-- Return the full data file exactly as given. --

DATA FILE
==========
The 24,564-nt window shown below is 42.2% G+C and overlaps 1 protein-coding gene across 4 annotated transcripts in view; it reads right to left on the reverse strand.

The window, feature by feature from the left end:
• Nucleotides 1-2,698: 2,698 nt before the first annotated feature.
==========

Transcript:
The 24,564-nt window shown below is 42.2% G+C and overlaps 1 protein-coding gene across 4 annotated transcripts in view; it reads right to left on the reverse strand.

The window, feature by feature from the left end:
• Nucleotides 1-2,698: 2,698 nt before the first annotated feature.